There are three certainties in life. Death, taxes and opposing college football coaches citing BYU’s age difference as an advantage.
Like clockwork, during a press conference leading up to a game with BYU, the coach of the opposition will spout off the following or something very similar.
“WELL SHOOT HALF OF THEIR PLAYERS HAVE WIVES AND KIDS. THEY’RE GROWN MEN OVER THERE. I GOT A BUNCH OF TOM HAVERFORDS AND THEY HAVE A TEAM OF RON SWANSONS.”
(As a side note, I’ve never understood how having kids makes you a better football player. If that was the case then Travis Henry and Antonio Cromartie would be in the Hall of Fame.)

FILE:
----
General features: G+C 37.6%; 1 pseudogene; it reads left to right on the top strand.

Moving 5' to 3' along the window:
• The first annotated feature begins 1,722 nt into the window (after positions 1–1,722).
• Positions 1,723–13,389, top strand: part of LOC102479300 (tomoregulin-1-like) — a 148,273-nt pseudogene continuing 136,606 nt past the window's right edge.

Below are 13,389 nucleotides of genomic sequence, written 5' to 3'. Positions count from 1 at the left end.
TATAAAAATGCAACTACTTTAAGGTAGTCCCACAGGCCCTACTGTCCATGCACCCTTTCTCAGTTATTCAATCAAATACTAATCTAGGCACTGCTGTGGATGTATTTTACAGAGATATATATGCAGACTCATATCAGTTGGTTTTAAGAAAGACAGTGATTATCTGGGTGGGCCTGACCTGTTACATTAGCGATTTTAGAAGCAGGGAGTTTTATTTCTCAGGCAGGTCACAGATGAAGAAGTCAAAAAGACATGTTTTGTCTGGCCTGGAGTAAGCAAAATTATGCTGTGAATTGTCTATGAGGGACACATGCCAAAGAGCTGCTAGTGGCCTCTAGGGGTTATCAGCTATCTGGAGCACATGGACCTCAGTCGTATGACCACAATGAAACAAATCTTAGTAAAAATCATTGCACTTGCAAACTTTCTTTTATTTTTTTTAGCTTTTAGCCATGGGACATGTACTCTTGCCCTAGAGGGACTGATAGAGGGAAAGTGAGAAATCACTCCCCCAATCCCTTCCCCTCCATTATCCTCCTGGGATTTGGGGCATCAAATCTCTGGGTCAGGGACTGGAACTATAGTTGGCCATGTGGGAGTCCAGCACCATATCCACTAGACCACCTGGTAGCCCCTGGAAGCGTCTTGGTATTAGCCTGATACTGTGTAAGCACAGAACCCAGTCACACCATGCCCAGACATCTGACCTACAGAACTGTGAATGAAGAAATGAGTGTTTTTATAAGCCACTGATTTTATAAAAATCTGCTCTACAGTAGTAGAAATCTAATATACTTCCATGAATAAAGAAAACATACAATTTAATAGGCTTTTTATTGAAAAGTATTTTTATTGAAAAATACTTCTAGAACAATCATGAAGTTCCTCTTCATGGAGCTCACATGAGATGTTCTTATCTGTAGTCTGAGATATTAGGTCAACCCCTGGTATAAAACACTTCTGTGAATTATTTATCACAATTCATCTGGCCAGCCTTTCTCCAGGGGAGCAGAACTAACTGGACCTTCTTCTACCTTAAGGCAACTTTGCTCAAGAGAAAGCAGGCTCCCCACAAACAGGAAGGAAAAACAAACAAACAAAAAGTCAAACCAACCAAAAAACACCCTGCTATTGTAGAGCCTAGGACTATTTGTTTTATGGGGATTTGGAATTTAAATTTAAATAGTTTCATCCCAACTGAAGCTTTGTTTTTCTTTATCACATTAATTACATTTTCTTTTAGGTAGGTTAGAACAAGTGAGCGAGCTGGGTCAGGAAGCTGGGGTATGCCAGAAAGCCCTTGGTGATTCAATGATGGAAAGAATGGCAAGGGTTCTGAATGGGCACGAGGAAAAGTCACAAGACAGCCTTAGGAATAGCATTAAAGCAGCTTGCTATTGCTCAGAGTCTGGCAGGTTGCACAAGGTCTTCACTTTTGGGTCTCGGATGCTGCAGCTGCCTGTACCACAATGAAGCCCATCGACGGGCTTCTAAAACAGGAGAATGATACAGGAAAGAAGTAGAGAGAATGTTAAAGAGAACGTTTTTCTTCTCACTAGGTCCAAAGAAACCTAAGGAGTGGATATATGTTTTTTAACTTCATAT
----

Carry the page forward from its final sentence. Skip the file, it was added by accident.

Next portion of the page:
Almost equally predictable is the strong response from BYU fans insisting that the sending players off on missions doesn’t help but that it actually is a disadvantage. Cougar fans will cite the lack of physical training and the complete absence of time that is dedicated to anything that relates to football.
The day-to-day lives that missionaries lead might not seem like they have anything to do with football — but in fact, everything that missionaries do helps them be the best football players on the planet.
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